Rock solid. What does it mean? It’s a term thrown around a lot when referring to people’s work ethic and it’s a term that’s often used to describe kitchen staff.
One of our favourite online industry writers, Paul Sorgule, has been writing about the idea of rock solid in the kitchen and what the term actually means. You can read more on that here.
Sorgule argues that there are eight important qualities a cook must hold before they can claim the title of Rock Solid: dependable, experienced, strong work ethic, integrity, sense of responsibility, emphasis on quality, discipline and teamwork. Again, you can read more about how each of these equates to the kitchen on Sorgule’s blog.
Below, we’re highlighting what seems the most valuable part of the article. What does a chef, a leader of a team, need to do to make sure all their staff obtain the 'Rock Solid’ status? That’s right, Sorgule, who has worked in professional kitchens for years, offers up his own eight point plan for enabling inexperienced staff members to grow into rock solid stars.
Take a look.
BECOME AN ADVOCATE FOR EXCELLENCE IN WORK
Creating an environment in support of the best employees includes insistence on the very best work results. Chefs who want to create a positive work environment must have the very highest expectations of excellence – they never, ever accept mediocrity. Ironically, this is exactly what the best employees want as well. The best want to work for the best.
RECOGNIZE HOW IMPORTANT THE COOK POSITION IS TO A RESTAURANTS’ SUCCESS
Chefs must advocate for the cook, praise their work when they seek excellence, and publicly recognize the critical role that cooks play in the success of the restaurant. The best chefs give credit where credit is due.
CREATE A SUPPORTIVE “INVESTMENT” ENVIRONMENT
In an effort to attract and retain the best – chefs must be willing and able to invest in a cook’s growth. In-service training, helping a cook build his or her network of influence, and creating outside opportunities for cooks to build their skill set are all investment opportunities that will pay back tenfold.
RESPECT A COOK’S OPINIONS AND IDEAS
Seeking out a cook’s opinions, providing a forum for soliciting those opinions and ideas, and when possible- acting on those opinions and ideas will help a cook feel like an important part of the business beyond his or her immediate job.
ENGAGE COOKS IN THE WHOLE PICTURE
The chef must create a situation where the cook wouldn’t think of working anywhere else. Sharing as much as possible about the business and everyone’s role in the restaurants success demonstrates how much the chef values each and every employee.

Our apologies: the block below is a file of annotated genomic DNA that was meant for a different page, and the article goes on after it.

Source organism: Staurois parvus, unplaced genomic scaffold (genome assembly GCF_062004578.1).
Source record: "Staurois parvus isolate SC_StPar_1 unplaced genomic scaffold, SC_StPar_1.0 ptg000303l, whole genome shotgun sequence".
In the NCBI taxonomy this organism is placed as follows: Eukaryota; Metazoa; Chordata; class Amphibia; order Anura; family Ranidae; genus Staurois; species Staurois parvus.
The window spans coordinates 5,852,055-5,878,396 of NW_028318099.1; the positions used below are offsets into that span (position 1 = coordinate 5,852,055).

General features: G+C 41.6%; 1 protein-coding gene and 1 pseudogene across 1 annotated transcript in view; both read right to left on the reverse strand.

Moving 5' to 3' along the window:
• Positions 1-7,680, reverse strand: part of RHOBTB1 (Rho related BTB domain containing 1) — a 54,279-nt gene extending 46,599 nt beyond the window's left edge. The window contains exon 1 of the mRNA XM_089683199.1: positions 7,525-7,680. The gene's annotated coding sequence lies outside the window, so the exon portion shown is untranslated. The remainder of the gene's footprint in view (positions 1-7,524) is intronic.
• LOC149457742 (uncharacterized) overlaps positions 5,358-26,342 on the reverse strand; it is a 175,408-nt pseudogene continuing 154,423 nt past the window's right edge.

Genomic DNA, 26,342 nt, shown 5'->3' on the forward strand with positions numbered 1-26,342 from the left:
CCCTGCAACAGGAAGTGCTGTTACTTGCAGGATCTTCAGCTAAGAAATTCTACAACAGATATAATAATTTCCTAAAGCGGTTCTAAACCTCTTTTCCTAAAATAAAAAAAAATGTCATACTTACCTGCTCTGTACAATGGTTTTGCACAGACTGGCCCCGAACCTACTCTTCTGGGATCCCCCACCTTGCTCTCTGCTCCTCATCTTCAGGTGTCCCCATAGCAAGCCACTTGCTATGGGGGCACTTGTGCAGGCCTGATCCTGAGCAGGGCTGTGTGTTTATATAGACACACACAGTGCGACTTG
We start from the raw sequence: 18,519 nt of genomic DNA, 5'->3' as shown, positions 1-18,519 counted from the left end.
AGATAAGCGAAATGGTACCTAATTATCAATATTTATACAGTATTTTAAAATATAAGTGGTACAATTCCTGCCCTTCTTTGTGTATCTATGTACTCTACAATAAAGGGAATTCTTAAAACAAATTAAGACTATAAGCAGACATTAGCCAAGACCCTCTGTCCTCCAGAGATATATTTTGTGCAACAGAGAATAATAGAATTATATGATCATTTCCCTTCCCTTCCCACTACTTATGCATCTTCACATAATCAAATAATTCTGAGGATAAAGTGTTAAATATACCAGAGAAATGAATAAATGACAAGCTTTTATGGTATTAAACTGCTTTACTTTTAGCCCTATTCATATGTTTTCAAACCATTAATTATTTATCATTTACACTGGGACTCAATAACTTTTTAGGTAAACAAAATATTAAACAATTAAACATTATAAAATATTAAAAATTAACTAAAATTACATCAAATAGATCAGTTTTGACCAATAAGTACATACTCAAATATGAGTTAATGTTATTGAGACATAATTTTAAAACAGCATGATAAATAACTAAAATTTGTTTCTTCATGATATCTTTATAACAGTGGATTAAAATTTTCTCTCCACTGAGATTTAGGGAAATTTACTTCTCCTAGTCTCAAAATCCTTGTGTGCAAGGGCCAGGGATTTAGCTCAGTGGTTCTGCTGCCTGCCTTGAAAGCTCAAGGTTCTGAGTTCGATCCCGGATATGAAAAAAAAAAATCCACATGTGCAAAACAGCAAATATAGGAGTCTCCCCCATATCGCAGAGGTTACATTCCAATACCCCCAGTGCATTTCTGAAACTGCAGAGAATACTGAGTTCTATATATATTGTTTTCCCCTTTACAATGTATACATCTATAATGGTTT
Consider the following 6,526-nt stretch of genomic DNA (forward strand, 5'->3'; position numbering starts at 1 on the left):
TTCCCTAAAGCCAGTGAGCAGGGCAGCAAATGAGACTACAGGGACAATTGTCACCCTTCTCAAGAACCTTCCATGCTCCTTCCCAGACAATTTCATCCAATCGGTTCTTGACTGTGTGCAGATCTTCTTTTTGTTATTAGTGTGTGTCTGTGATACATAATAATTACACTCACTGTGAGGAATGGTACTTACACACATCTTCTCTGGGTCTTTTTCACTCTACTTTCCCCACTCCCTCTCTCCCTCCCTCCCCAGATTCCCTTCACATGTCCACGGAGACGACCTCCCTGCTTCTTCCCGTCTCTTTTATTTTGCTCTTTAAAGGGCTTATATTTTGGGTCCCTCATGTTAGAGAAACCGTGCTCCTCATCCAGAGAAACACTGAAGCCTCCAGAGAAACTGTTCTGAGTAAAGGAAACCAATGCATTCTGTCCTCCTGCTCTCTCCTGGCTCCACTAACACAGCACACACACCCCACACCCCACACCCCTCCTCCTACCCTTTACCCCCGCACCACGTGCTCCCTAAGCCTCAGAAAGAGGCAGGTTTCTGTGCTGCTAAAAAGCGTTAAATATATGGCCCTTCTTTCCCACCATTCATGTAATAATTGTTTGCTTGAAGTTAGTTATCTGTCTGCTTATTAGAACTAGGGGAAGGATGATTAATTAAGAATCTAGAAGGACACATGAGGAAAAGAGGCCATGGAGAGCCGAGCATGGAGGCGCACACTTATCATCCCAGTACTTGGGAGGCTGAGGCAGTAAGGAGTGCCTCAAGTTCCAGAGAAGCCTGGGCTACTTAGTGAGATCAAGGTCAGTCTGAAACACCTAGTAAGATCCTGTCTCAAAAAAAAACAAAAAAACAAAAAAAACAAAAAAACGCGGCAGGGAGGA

HELP THOSE ROCK SOLID COOKS HAVE A LIFE
The old school (of which I am a part) felt that a cook must dedicate his or her life to the kitchen. There is a new reality that truly makes more sense – when in the kitchen it must be a person’s 100% focus, but there must be time to have a life outside of food. It is the responsibility of a chef to help every cook realize this through reasonable scheduling and compassion when it comes to family responsibilities. This is how you help to create and retain rock solid cooks.
PAY THEM FAIRLY
I can’t stress this enough – when we pay cooks $10/hour we are clearly stating that they are interchangeable parts. How much is that rock solid employee attitude worth to you? If the cook is your most important asset then he or she should be treated as such. Yes, I know how small the margins are in restaurants, but if we stop and take a look at inefficiencies in our systems and the fact that well cared for employees might actually work harder and help to grow the business, then there is a way.
HELP THE COOK BUILD HIS OR HER PERSONAL BRAND
Finally, every chef must understand that no matter how well you treat a cook there will come a time when he or she will move on. Part of a chef’s responsibility is to help prepare cooks for this reality. Sit down with them and talk about their long -term goals, where they see themselves in 10 years and help them create a roadmap to get there. This investment attitude will serve the chef well and help to create a long list of great cooks seeking an opportunity to work for him or her.
A four-day restaurant week, a day dedicated to staff learning, and cooking demonstrations for the public are just a few of the new ways of working in Dan Barber's new vision for his NY restaurant and farm. Find out more.
Francesco Martucci from I Masanielli in the Campania region of Italy has been named the best pizzaiolo in the world for a third year running. See the full list as well as all the international winners.